EPC removes “pause button” from Hurricane Maria relief


MariaFundCheck

Juan Rivera (left), Pastor of the EPC’s Iglesia Presbiteriana Westminster in Bayamón, Puerto Rico, and Abraham Montes (second from right), Pastor of Iglesia Presbiteriana Evangélica Mayagüez in Mayagüez, Puerto Rico, receive a check from Assistant Stated Clerk Jerry Iamurri from the Hurricane Maria emergency relief fund. Also pictured is Lizzette Gonzalez, Clerk of Session for Iglesia Presbiteriana Evangélica Mayagüez.

Following two weeks in a “wait and pray” stance toward relief efforts in Puerto Rico, the EPC has restarted its Hurricane Maria emergency relief fund. While the fund had not closed to contributions, active promotion of the fund was put on hold until leaders of the EPC’s churches on the island reported that they were able to receive donations and effectively use them.

Juan Rivera, pastor of Iglesia Presbiteriana Westminster in Bayamón, reported October 18 that banks on the island have reopened, and efforts to rebuild the island’s infrastructure are slowly getting underway.

“We are still without power, and two of our three congregations there cannot hold worship services in their normal locations due to the damage,” Rivera said. “Everyone has lost something, and we have probably 10-15 families in our three EPC churches in Puerto Rico who have lost everything.”

Jeff Jeremiah, EPC Stated Clerk, noted that the situation on the island, while still very challenging, has improved to the point that relief funds collected can now be dispersed.

“They have a long road ahead—including untold opportunities for ministry—and by the EPC being ‘much better together’ we all can play a part in their recovery,” he said.

On October 19, Assistant Stated Clerk Jerry Iamurri presented checks to Rivera and Abraham Montes, Pastor of Iglesia Presbiteriana Evangélica Mayagüez, who were in Orlando for the fall meeting of the Presbytery of Florida and the Caribbean.

Lizzette Gonzalez, Clerk of Session for the Mayagüez congregation, said four families from the church suffered a total loss of furniture, appliances, and personal belongings; three familes experienced partial loss of their house roof, furniture, and personal belongings; and the church administrative office has structural damage.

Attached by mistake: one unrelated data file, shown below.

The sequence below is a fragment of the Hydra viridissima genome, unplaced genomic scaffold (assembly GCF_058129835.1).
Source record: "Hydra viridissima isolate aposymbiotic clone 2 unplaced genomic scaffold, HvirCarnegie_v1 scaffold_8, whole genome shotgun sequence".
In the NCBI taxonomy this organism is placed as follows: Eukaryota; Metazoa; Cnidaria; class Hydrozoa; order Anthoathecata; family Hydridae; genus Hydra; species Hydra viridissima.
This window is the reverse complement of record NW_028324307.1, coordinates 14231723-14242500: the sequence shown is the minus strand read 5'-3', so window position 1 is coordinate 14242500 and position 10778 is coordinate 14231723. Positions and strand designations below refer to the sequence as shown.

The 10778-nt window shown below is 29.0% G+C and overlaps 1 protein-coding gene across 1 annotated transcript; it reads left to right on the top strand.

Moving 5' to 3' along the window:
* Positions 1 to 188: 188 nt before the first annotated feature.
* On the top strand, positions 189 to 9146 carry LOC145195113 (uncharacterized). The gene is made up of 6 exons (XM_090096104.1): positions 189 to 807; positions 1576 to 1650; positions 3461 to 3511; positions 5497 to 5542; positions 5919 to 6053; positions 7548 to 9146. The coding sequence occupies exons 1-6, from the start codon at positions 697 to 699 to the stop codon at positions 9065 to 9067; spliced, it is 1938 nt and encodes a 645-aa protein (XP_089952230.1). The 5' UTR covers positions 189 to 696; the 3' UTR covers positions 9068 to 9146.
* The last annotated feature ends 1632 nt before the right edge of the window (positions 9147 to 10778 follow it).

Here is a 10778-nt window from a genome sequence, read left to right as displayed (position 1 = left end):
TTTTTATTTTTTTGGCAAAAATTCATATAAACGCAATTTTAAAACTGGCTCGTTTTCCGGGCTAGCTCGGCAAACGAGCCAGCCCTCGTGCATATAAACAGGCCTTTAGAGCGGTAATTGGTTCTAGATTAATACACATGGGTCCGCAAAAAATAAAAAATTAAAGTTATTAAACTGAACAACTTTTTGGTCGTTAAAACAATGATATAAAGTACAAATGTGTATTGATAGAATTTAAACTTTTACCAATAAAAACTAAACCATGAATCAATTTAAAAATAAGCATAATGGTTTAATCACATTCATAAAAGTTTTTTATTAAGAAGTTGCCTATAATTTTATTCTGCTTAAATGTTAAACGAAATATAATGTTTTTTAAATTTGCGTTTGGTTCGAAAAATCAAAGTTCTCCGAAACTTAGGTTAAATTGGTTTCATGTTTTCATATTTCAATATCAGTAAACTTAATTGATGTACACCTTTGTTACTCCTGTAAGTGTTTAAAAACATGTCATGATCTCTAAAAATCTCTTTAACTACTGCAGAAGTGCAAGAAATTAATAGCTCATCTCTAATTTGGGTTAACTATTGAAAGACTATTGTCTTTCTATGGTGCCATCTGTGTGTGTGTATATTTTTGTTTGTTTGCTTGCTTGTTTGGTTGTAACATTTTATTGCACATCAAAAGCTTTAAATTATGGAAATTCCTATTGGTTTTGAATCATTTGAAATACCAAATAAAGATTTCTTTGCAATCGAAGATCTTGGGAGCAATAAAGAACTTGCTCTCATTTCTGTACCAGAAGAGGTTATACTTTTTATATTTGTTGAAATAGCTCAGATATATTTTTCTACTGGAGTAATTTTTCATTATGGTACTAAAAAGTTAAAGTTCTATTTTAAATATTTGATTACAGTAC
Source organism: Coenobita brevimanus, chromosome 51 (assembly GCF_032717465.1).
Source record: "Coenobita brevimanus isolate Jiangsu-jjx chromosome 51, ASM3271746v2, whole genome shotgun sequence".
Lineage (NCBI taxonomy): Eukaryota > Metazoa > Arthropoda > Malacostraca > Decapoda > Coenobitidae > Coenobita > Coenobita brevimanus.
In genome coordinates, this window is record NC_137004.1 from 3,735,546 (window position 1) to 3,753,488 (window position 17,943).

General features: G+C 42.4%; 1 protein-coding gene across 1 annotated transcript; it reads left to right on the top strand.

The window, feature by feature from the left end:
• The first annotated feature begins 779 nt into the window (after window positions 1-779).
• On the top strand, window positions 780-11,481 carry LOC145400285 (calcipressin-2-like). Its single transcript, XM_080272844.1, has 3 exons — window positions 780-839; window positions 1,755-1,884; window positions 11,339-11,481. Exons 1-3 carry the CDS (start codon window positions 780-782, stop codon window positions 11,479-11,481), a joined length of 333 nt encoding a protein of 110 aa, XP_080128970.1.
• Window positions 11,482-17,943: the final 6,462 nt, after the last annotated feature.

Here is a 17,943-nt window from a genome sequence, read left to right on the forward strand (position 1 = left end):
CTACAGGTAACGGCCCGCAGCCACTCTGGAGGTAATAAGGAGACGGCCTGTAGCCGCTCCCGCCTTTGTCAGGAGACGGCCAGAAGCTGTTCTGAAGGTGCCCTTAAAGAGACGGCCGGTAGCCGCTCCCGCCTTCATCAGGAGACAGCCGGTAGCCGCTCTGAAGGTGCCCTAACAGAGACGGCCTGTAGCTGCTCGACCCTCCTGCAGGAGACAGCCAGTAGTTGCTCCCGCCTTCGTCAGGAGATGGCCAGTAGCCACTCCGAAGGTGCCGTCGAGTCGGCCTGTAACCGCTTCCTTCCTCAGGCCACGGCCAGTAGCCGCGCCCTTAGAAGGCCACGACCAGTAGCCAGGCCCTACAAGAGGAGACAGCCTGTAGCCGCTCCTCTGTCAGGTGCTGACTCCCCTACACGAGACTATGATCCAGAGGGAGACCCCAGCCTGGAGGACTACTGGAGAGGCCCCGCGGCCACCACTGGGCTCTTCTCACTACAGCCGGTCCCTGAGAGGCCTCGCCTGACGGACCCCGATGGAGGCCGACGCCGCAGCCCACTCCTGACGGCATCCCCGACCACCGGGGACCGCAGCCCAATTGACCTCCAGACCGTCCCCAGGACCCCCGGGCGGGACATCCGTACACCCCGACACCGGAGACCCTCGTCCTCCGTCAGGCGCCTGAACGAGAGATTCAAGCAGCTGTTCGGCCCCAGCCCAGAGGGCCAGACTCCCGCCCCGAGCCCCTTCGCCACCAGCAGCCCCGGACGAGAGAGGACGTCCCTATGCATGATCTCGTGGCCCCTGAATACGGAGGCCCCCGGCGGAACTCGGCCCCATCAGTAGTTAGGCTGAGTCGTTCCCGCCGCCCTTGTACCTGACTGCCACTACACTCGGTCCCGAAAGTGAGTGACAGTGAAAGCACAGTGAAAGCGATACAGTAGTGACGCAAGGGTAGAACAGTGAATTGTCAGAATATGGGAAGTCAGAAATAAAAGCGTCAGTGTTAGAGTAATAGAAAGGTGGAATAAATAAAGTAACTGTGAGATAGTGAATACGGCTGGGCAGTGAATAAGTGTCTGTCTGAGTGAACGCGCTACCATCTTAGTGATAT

“We are so thankful for our EPC family and everything they are doing for us,” she said.

As of October 19, almost $52,000 has been contributed to the Hurricane Maria emergency relief fund.

“Thank you for your generosity in response to all three recent hurricanes,,” Jeremiah said. “To date more than $550,000 has been donated to our Harvey, Irma, and Maria funds.”

Click here to donate online (Choose “Emergency Relief” from the first pulldown menu and “Hurricane Maria Relief (508)” from the second pulldown menu,) or make check payable to Evangelical Presbyterian Church with “Hurricane Maria Relief” on the memo line, and send to:

Evangelical Presbyterian Church
5850 T.G. Lee Blvd., Suite 510
Orlando, FL 32822

BayamonWorshipOctober1

Damage to their regular facility from Hurricane Maria has forced Iglesia Presbiteriana Westminster in Bayamón, Puerto Rico, to hold worship services in an outdoor parking garage since the storm hit the island on September 20.

This entry was posted in Emergency Relief, Pastors, People, Uncategorized on by .

About epcepnews

EPConnection is the news and information service of the Evangelical Presbyterian Church, a denomination of Presbyterian, Reformed, Evangelical, and Missional congregations. To the glory of God, the EPC family aspires to be a global movement of congregations engaged together in God’s mission through transformation, multiplication, and effective biblical leadership, embodying Jesus’ love to our neighbors near and far.

One thought on “EPC removes “pause button” from Hurricane Maria relief

  1. Nan MCCallum

    Thank you for this update. My heart goes out to the people of Puerto Rico with all they have lost and the challenges to move forward. May the EPC churches there be a beacon of hope in these days of trial. May we on the mainland be agents of hope and prayer.

    Like

    Reply

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